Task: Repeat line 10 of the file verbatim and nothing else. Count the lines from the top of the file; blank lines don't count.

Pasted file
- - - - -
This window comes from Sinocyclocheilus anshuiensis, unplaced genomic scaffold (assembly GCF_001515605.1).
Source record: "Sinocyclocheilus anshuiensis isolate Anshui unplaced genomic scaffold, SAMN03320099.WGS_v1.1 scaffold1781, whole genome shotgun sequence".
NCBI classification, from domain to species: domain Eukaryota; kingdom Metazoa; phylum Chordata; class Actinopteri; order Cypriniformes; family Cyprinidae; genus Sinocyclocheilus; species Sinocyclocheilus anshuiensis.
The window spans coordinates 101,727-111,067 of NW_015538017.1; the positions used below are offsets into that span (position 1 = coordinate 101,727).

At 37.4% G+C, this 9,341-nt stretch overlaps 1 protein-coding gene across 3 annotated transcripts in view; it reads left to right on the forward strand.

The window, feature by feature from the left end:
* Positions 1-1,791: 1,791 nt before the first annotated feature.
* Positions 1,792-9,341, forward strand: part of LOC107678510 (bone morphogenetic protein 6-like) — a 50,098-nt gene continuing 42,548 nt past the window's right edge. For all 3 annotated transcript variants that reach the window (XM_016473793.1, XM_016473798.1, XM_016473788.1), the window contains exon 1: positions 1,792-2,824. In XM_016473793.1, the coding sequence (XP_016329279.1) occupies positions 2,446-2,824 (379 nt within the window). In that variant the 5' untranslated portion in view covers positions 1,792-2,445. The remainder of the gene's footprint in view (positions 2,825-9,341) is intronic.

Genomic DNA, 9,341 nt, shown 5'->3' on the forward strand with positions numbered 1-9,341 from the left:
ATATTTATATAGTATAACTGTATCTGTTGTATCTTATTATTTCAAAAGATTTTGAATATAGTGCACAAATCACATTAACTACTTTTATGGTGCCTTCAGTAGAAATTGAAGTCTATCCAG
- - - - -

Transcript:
ATATTTATATAGTATAACTGTATCTGTTGTATCTTATTATTTCAAAAGATTTTGAATATAGTGCACAAATCACATTAACTACTTTTATGGTGCCTTCAGTAGAAATTGAAGTCTATCCAG